'In a sense then, we have that long before we must cope with this thing directly,' the President asserted, 'that long before massive deaths begin to occur.'
Phillips thought for a moment. 'Yes, the hole will become a deadly menace at some point, but that may not be a measure of our grace period in terms of taking active steps against it.'
The President raised an eyebrow in question. Phillips unclasped his hands to draw an elliptical path in the air with his finger. 'As the hole follows its orbit, it is subject to drag forces as the inevitable adjunct of its consuming the matter of the earth. These drag forces will slowly cause the hole to spiral to the centre of the earth. After a certain period of time, the orbit of the hole will no longer carry it above the surface of the earth. After that it will be totally inaccessible to us and our fate will be truly sealed. Right now it is difficult to say whether the hole will disappear beneath the surface before or after the massive earthquakes begin. We will not have to rely on theoretical estimates for long, however. Observations currently under way will tell us directly how fast the settling is occurring even if we have no accurate way of predicting when regular extensive damage will begin.'
The President rested his forehead against his hand, leaning on the arm of the chair. He rotated his head from that position and once more inquired of Phillips, 'There remains one more major question then, doesn't there?' He looked straight into Phillips's eyes. 'What can we do about it?'
Phillips returned the President's gaze forthrightly.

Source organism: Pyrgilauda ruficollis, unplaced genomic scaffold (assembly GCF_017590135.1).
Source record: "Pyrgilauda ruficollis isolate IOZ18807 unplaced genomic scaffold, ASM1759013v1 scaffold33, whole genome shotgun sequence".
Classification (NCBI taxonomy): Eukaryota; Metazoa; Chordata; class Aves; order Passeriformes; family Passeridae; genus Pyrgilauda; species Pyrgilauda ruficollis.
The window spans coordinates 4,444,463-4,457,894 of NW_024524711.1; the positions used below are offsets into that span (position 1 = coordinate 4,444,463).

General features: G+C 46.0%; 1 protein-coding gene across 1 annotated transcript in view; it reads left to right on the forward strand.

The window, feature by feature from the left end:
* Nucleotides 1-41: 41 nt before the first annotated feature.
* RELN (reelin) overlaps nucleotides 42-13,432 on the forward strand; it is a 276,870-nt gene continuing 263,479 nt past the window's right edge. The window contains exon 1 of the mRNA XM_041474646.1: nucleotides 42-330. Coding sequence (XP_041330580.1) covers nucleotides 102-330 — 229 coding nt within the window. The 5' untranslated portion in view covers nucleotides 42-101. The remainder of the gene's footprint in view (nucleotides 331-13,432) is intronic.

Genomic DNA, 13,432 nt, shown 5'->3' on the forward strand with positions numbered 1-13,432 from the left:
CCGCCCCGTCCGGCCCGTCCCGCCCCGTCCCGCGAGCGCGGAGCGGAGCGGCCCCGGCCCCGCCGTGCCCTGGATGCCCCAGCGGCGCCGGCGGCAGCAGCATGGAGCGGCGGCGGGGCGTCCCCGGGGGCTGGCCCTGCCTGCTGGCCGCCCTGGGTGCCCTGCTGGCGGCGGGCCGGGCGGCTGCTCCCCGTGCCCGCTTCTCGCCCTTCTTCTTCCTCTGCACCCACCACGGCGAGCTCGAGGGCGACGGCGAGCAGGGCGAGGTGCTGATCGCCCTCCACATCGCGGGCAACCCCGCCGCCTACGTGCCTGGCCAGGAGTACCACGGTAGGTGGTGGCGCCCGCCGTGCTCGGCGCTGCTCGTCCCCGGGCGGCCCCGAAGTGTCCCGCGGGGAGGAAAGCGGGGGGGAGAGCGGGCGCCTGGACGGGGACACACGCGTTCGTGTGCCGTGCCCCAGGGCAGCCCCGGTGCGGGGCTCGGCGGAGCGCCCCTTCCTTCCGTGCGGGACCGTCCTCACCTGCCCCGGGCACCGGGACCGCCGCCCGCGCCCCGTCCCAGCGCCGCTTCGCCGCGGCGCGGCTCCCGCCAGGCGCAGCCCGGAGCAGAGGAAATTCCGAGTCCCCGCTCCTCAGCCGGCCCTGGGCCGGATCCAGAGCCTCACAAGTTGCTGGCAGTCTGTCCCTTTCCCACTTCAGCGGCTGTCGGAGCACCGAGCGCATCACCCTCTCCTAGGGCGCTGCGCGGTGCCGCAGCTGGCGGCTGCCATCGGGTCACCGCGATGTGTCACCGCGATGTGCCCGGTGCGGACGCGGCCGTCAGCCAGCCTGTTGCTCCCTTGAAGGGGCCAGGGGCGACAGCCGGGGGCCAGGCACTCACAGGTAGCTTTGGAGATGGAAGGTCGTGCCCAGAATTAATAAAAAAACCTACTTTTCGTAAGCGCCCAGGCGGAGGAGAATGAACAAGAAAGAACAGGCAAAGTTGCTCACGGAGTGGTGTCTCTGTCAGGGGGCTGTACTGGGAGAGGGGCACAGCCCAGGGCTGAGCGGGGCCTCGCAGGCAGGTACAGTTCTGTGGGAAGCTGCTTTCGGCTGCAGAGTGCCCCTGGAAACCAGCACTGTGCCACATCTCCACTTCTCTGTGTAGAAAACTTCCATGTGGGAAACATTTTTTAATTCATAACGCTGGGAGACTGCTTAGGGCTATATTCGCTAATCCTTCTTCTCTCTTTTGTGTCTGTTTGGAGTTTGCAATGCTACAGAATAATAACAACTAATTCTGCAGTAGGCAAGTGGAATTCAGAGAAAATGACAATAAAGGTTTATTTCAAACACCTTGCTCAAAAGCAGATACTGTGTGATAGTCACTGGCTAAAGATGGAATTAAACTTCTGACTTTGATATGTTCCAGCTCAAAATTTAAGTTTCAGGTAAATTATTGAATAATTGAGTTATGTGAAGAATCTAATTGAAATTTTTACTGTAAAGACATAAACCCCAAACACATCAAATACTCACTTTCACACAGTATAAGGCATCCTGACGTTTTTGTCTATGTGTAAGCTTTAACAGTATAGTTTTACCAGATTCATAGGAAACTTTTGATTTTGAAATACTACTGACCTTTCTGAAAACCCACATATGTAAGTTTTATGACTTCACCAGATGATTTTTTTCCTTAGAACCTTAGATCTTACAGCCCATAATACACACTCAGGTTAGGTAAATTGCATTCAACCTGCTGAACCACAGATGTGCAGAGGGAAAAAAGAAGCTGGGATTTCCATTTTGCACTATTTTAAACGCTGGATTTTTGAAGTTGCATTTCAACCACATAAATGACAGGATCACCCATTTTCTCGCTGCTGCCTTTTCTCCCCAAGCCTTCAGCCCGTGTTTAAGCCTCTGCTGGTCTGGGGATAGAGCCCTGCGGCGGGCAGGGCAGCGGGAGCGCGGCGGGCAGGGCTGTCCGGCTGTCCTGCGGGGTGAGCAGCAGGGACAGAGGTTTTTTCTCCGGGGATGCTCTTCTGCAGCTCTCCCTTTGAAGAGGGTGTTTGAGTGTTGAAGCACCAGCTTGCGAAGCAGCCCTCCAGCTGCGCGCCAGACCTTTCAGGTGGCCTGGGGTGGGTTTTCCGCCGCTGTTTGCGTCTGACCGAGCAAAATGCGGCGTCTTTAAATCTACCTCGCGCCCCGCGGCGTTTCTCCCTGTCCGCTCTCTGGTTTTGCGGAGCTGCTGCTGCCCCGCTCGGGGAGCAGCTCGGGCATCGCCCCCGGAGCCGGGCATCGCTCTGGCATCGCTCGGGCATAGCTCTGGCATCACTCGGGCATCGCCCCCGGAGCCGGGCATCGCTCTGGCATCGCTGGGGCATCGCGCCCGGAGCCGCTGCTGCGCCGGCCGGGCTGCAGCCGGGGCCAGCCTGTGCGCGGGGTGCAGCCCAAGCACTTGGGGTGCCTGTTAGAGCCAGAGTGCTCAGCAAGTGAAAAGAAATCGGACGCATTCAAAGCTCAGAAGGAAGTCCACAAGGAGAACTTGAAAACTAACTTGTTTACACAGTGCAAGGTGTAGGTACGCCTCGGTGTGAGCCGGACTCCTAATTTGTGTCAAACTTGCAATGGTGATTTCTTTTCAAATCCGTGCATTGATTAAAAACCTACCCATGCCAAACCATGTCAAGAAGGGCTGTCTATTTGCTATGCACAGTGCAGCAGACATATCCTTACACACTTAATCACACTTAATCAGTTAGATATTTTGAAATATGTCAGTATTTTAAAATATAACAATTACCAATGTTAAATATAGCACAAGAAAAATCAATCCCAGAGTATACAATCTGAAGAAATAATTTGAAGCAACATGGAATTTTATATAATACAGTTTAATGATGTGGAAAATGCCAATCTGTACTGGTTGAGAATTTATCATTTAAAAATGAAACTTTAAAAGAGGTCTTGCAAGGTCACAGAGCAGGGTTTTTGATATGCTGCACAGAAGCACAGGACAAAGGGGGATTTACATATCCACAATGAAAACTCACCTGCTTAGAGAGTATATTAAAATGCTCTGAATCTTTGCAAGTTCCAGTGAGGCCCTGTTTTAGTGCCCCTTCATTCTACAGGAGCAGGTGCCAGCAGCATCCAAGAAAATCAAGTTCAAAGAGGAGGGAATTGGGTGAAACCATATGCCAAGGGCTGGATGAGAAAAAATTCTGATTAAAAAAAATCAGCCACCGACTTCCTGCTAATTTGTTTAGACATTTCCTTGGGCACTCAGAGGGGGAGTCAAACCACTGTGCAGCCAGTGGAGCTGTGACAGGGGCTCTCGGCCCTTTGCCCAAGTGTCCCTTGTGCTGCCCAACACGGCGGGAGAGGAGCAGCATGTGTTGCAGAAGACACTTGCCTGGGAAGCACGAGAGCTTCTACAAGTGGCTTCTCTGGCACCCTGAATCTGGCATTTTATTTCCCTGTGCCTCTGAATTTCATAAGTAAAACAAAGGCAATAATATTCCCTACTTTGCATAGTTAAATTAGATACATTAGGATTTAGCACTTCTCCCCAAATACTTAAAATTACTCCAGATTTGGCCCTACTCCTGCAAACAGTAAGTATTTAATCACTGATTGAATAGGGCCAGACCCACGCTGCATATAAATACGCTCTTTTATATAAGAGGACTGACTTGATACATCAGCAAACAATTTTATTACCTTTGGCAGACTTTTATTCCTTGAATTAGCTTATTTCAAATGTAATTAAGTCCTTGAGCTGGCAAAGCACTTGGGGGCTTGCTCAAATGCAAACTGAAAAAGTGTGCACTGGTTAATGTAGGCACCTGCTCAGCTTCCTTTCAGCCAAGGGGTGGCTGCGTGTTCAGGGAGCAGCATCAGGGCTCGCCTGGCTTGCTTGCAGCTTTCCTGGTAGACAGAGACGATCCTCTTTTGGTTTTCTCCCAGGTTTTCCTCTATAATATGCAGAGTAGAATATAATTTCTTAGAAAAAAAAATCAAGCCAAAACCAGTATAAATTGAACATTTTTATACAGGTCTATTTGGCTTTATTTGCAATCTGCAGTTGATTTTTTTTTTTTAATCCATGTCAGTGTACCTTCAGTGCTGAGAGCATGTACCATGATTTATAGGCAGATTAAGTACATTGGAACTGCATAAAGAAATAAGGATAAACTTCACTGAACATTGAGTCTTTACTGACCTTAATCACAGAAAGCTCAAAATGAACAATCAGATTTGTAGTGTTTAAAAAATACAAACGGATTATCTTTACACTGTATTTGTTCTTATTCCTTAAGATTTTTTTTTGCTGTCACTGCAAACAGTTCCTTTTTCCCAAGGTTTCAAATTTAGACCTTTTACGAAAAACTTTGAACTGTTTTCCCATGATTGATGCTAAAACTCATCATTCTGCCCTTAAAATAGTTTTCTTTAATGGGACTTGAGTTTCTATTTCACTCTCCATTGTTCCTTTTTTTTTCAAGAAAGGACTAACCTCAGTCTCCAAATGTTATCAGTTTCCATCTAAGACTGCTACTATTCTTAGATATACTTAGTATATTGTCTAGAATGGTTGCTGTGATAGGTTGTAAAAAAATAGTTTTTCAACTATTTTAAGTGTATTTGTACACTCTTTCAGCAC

'Mr President, on this issue I must be perfectly candid. So far none of our discussions have produced a glimmer of cause for optimism.'
Phillips glanced at the other two men and then returned his attention to the President. 'Understand that I do not mean that we must accept defeat. We have only just begun to study the problem, and it would be foolhardy to suggest that because a possible solution is not apparent now that one will not be forthcoming in the future, if enough ingenuity and manpower are brought to bear. But it would be equally foolhardy to minimize the magnitude of the problem. This object is so tiny and so massive that it cannot be moved except by the most titanic of forces. My colleagues and I are far from ready to give up on the problem, but we must all be prepared to concede at some point that there is no solution. It certainly is conceivable that the earth is doomed.'
The President absorbed the gloomy assessment. 'Well, we can't give up without a fight. You spoke of manpower and ingenuity, Professor. What can this office do to provide the resources necessary to find a solution to this problem, presuming one exists?'
'Just now the stress must be more on ingenuity than brute manpower,' replied Phillips. 'At the present stage we need an idea, or set of ideas, some hint of a useful programme. Then I imagine that a massive engineering programme such as the Manhattan Project or the Apollo programme would be called for.'
'From the scientific point of view,' the President rubbed a hand over tired eyes, 'can we proceed without the Russians?'
Phillips pondered his answer. 'I appreciate the dilemma you are in. You cannot lightly submit to coercion. We have many great scientists in this country, men and women who would gladly give up careers of research to work with you on this. Perhaps, no, we don't need the Russians in that sense. But you ask me as a scientist. I will tell you this. I do not know the depths of Korolev's political connections, although I have every reason to believe that he has great influence. But I do know that there is no brain on 'earth that I would rather have working on this problem than that of Viktor Korolev.'
The President nodded, then spoke. 'Gentlemen, I have much to think about. Please keep yourselves on call.'
They left the White House by a side exit and climbed into Drefke's waiting limousine which whisked them away through the quiet Washington streets.